It's safe to say that before NFTs became popular, not many people were familiar with the term “fungible assets” and its meaning in economics. Fungible tokens like ETH and BTC can be traded for any other identical token and share the same value, much like fiat currency. NFTs (non-fungible tokens) are unique and helpful in storing value because each can be unique and thus are not interchangeable with any other similar token. An NFT in a collection with unique properties can be valued more highly than others in the same collection.
The drawback to the uniqueness of NFTs is that they are static assets and are only worth what others are willing to pay for them. They also cannot be used to generate yield as BTC and ETH can. For example, if you have a Cryptopunk and the floor of the collection is valued at 70 ETH, this is an illiquid asset in your portfolio. If you want to use it to generate yield, you will have to sell it first by finding a buyer willing to give you what you think is a fair price. This process takes time, and by selling the NFT, you risk missing out on further gains if its value later goes up.
The NFT market thus has several main challenges. They are static by nature which precludes holders of very valuable NFTs from earning yield on their investment after they buy. Also, NFTs are illiquid, and it can sometimes be challenging to sell them without heavily discounting the price. This article will dive into a few protocols that seek to solve these problems.
NFTX and NFT20 are two protocols that tokenize NFTs and have decentralized exchanges where the tokens can be traded. They have similar mechanics, and we will focus on NFTX in this article since it is currently more popular.
NFTX's main value proposition is to create liquidity in the NFT market. It uses a vault system whereby NFT holders can deposit their NFTs to mint a token which can be traded at a 1:1 ratio for any other NFT in that vault. The user can then take these "vTokens" and sell them on a DEX, thus enabling price discovery. In theory, the price should be right around the floor price, and this market action will help solidify the actual floor price of the collection.
Vault creators can set fees on NFTX, which are given out to vault token liquidity providers. Once the tokens have spread into the broader market, they can be traded just like any other token. A high-value NFT holder can now be guaranteed that they will get the floor price for depositing their NFT into the vault, thus making their NFT both liquid (quickly and efficiently traded) and fungible (exchangeable for other assets like ETH).
These vaults are floor vaults, meaning that every NFT deposited in them essentially has the same value because they can all be redeemed for one token from the vault. So it’s not beneficial to deposit high-value NFTs from a collection into the vaults, but it would be helpful for pieces that a user wants to sell at or near floor price.
One of the main issues with NFTX tokens is that they do not yet have deep liquidity pools, which would make trading them more reliable and efficient. FloorDAO is a protocol that seeks to solve this issue by accumulating large amounts of the tokens and making liquidity pairs with its native FLOOR token. It uses the OHM rebase model, with an APY of around 2,500%, and a bonding system to incentivize users to stake their NFTX vault tokens.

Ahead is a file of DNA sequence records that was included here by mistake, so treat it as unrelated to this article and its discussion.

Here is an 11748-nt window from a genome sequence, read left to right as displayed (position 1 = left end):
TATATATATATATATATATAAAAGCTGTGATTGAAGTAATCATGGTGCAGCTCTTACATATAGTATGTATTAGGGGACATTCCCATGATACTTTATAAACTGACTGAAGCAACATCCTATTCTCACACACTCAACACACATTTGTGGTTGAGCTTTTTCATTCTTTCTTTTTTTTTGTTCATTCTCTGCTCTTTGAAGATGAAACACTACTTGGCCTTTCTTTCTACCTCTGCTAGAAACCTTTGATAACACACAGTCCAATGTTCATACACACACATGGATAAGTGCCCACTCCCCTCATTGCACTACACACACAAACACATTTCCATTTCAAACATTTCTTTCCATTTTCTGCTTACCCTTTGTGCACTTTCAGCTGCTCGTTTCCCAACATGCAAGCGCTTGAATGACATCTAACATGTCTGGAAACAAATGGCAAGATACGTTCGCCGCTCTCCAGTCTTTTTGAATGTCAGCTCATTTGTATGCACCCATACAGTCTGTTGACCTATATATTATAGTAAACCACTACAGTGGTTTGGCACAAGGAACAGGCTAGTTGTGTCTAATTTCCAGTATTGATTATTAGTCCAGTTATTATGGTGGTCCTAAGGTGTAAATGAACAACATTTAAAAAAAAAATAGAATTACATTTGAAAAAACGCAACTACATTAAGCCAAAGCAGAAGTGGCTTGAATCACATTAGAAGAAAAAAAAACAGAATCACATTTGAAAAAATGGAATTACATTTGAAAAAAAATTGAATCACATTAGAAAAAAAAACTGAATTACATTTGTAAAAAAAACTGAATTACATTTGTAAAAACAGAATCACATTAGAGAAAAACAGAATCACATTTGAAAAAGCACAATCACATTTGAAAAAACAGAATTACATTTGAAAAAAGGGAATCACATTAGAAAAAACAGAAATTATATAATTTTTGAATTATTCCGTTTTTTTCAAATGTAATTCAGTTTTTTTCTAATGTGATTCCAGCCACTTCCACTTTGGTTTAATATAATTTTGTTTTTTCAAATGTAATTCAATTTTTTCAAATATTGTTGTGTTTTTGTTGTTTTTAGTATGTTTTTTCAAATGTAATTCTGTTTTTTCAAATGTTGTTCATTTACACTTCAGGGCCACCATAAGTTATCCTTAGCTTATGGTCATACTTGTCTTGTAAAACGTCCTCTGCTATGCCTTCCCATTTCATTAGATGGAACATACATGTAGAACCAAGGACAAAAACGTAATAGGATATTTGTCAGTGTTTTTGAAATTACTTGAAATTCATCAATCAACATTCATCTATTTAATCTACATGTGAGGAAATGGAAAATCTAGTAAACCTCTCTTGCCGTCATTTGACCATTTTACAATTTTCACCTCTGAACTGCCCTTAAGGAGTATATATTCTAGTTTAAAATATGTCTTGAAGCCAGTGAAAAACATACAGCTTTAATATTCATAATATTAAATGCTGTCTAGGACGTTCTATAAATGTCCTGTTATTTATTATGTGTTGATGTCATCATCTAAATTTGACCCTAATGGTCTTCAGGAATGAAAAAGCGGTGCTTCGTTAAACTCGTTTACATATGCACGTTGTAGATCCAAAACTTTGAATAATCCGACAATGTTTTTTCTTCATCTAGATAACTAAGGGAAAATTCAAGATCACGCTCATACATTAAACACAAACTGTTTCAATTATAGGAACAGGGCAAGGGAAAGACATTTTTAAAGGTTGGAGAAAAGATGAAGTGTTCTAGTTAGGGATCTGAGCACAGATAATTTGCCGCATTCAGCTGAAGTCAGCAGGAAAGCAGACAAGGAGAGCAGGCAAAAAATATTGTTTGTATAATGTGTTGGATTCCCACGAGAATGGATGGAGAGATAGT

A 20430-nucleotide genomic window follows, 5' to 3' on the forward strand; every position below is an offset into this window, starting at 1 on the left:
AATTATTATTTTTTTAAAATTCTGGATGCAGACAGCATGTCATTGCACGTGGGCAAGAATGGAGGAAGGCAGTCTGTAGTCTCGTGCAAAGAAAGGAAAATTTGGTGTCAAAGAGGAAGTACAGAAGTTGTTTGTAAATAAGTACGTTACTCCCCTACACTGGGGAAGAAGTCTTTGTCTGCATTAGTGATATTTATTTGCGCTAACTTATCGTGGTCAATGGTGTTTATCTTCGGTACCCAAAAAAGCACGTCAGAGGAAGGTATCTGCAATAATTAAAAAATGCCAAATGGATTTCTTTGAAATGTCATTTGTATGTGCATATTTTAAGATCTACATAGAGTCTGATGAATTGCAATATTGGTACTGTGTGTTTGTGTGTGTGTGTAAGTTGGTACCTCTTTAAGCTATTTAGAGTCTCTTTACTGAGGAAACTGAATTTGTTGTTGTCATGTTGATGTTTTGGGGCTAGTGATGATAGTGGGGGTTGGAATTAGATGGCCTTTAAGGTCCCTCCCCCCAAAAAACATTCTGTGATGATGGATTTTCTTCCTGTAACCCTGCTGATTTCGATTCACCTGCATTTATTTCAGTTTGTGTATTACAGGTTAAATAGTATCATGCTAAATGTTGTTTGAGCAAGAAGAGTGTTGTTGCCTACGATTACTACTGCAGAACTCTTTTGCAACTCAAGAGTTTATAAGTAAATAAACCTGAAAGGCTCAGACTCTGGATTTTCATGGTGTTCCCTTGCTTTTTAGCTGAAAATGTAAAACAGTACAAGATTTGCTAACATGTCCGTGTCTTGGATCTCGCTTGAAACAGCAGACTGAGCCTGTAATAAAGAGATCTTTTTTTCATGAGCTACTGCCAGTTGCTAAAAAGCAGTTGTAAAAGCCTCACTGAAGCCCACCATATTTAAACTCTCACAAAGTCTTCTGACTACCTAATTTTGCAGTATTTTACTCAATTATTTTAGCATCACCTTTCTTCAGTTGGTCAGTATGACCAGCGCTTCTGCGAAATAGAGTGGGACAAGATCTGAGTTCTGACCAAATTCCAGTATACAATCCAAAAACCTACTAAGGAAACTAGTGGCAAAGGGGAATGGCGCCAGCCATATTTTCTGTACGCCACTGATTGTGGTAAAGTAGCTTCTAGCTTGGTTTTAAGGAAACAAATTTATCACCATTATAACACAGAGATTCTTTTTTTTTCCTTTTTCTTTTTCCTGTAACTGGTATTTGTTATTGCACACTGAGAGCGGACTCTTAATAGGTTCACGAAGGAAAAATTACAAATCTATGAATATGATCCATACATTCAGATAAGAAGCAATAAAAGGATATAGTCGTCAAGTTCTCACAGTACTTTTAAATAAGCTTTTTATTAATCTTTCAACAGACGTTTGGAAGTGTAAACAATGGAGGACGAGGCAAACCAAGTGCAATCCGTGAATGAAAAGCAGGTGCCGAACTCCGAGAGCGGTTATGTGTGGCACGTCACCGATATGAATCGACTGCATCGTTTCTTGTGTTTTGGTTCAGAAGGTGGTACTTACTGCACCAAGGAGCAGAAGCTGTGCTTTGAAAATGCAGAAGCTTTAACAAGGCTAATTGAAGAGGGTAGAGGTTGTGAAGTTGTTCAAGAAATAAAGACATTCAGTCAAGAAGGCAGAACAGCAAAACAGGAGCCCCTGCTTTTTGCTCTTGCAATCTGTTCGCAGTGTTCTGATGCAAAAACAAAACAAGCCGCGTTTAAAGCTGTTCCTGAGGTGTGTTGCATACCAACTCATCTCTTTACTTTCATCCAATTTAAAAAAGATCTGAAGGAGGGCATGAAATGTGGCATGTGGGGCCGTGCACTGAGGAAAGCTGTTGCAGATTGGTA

FloorDAO will offer bonds first with PUNK tokens. This bond will give users FLOOR at a discount which they can then stake to receive rebase rewards (giving the protocol access to the PUNK tokens to be used as liquidity).
FLOOR tokens can also be wrapped into a governance token for the protocol. Governance will be vital because it will determine which assets are accepted by the FloorDAO treasury. If you want to get your NFT collection listed, you will have to accrue enough votes in the protocol to do so. At the time of this writing, the NFT collections accepted on FloorDAO are PUNK, WIZARD, and MAYC.
JPEG’d is a new protocol that will give users the ability to take out loans against the value of their NFTs. This will allow them to generate yield with their NFT without giving up ownership. Revenue will be generated for the protocol through interest on the loans. It boasts some of the most prominent figures in CT on its advisory teams such as Tetranode and TzTok-Chad
JPEG’d uses a custom decentralized Oracle solution they developed with Chainlink, which fetches a time-weighted average price (TWAP) on NFT collections such as Punks. The TWAP method is essential because floor prices can change rapidly if the most recent sale price is used and thus can be manipulated by bad actors. Using a TWAP makes manipulation much more challenging and more expensive.
This price is then used to mint their in-house stable coin PUSd, which can then be traded for other stables or used to generate yield. The JPEG token is valueless and utilized solely for governance. Although it is imperative to the function of the protocol as users can use locked JPEG tokens to increase the amount of collateral they can take out on their NFT (the base rate is set at 32%, and the NFT will suffer liquidation if debt/equity ratio is 33% or higher).
They also offer liquidation insurance for NFTs deposited on the protocol. For 1% of the NFT value, users can buy the right to repurchase their NFT in the event of liquidation by paying a 25% penalty on its valuation. In the case of a liquidation, the DAO can choose to hold the NFT or sell it OTC (over the counter).
All of these protocols are very important to the function of NFTs as productive assets, and indeed as the NFT space continues to grow, more innovations like these will be necessary. It's yet to be seen whether NFTs will go through their own DeFi summer in 2022!
*Nothing in this article is to be deemed financial advice